‘We hope that this will mark the end of any ill-judged attempt in future to prosecute for the ancient offence of “scandalising a judge” and ask that the Government and the Supreme Court consider how it can be confined permanently to history.’


Following a report on today’s proceedings in the High Court in Belfast, in, which the following was said…

Mr Larkin said that having received the letter, he no longer believed there was a risk to public confidence in the administration of justice. The Attorney General told the court: “If the matter had been qualified or explained in the way it now has and only now has, these proceedings would not have been taken.”

Biteback Publishing Managing Director Iain Dale comments…

“Without wishing to get into a public slanging match with the Attorney General his comments, as reported, are wholly inconsistent with his decision to bring contempt proceedings. Peter Hain and I have repeatedly said at all times that we did not intend to, and do not believe we did, undermine the administration of justice in Northern Ireland. It is only after months of costs and public pressure to back down that the Attorney General has done so. All we have done today is to repeat the assurances that were given to the Attorney General right at the start of this unnecessary case. It is for him to answer for the tens of thousands of pounds he has wasted by bringing this case in the first place. In my opinion his actions have done far more to damage the reputation of the Northern Ireland justice system than anything Peter Hain says in his book OUTSIDE IN”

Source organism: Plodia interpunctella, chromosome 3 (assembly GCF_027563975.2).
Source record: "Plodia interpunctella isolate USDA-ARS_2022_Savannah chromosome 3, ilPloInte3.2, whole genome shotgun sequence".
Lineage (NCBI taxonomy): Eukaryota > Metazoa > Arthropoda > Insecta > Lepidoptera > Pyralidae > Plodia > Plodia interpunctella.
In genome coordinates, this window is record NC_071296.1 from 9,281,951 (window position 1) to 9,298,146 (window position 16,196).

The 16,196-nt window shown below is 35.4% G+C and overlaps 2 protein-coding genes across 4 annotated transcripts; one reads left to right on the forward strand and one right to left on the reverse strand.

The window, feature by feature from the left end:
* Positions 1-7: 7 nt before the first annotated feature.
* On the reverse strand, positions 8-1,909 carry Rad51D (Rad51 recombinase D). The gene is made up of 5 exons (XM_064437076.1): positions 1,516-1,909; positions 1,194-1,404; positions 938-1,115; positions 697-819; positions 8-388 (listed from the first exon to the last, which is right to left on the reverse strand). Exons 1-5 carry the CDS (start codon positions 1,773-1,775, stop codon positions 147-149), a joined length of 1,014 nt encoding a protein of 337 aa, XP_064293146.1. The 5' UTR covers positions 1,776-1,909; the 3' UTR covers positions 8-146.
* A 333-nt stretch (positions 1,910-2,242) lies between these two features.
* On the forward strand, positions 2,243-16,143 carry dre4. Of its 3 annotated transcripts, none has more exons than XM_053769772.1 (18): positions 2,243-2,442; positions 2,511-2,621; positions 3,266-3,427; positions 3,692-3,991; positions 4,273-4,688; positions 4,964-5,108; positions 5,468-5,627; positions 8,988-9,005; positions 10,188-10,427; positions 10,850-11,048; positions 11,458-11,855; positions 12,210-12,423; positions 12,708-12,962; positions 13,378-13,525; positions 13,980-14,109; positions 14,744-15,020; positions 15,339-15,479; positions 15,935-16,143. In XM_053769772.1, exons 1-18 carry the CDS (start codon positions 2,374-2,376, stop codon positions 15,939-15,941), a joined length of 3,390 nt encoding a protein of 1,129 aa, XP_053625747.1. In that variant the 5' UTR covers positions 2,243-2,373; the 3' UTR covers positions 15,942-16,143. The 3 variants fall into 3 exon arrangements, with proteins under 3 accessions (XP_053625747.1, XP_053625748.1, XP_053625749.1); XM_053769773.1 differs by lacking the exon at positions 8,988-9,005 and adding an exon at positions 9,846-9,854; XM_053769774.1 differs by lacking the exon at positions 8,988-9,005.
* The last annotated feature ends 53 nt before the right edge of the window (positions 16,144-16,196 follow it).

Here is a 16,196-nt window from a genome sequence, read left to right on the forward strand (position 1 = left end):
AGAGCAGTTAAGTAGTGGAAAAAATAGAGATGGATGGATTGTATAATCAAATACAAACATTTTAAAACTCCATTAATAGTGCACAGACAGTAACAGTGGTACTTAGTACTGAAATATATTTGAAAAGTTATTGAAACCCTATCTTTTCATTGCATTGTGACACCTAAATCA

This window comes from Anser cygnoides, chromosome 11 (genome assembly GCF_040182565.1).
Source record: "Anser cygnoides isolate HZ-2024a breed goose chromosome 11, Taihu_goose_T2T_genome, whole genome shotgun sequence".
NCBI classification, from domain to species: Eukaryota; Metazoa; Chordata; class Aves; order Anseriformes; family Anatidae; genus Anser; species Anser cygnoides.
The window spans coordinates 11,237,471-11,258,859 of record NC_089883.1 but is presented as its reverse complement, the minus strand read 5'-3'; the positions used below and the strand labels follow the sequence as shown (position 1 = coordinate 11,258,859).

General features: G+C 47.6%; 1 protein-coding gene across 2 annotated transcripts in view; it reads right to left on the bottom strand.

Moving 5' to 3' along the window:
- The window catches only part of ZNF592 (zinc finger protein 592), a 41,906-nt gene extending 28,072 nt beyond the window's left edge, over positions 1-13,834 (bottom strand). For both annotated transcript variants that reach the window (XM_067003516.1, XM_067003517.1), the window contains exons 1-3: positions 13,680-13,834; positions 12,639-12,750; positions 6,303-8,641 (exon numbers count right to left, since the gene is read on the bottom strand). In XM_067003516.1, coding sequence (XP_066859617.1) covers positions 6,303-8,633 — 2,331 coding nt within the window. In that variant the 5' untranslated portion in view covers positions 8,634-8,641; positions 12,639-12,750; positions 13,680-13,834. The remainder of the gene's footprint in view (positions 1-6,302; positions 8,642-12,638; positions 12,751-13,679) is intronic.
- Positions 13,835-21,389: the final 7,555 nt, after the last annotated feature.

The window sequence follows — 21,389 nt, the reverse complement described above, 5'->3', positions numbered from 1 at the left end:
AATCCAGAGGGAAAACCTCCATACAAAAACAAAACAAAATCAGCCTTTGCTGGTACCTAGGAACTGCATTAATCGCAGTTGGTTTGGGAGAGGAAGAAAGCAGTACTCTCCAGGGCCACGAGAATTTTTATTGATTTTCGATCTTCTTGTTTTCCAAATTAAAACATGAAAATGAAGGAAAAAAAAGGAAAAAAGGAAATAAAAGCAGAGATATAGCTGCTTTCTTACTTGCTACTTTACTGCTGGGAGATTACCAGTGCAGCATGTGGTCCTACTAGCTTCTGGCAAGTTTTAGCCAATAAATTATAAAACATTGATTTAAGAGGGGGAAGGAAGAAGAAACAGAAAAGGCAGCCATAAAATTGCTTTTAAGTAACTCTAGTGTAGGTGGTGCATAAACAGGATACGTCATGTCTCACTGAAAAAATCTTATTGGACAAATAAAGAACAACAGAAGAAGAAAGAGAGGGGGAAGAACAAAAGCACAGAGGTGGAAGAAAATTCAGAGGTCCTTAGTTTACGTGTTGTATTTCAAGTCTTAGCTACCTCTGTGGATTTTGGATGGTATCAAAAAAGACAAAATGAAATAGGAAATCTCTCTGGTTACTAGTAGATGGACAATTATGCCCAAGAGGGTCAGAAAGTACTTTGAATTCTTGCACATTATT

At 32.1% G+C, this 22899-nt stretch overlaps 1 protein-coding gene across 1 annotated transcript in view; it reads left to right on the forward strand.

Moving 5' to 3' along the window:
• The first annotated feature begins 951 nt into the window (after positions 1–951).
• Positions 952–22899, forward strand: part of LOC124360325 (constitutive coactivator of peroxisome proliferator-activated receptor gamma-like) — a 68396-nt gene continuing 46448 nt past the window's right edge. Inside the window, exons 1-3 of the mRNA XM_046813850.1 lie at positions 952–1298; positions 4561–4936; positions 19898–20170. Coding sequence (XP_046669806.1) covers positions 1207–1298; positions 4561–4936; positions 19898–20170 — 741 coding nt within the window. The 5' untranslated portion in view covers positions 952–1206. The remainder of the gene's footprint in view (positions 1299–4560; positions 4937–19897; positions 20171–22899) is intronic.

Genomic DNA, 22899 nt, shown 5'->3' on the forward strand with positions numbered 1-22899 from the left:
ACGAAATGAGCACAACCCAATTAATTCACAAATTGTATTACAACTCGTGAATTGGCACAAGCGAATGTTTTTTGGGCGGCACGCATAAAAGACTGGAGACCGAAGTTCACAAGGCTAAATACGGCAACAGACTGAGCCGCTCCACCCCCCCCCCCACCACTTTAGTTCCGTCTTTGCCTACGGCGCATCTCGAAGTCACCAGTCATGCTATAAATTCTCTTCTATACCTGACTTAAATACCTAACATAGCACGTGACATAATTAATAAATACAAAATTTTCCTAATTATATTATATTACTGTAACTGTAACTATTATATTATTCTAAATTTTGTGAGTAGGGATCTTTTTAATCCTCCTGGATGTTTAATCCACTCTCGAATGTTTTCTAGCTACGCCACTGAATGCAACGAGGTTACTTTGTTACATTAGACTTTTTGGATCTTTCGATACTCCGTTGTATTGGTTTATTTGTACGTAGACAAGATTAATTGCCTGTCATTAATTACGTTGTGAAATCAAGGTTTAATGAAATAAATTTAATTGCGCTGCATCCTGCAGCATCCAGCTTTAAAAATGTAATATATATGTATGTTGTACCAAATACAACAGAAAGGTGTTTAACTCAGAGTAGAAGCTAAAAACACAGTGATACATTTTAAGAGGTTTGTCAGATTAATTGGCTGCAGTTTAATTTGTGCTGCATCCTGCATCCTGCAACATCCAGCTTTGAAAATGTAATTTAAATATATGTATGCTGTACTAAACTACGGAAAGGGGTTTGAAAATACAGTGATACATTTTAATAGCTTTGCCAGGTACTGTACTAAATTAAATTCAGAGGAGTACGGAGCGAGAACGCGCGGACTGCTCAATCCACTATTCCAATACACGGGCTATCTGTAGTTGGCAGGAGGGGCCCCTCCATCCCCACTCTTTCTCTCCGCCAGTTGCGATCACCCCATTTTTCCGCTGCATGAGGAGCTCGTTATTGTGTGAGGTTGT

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LBC at 40: Iain talks to Brian Hayes

LBC veteran Brian Hayes talks to Iain about his time at the station.

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Top Ten Things You'd Never Hear Theresa May Say

23 Apr 2012 at 18:49

10. I must get a new diary

9. . People say we’re the Nice Party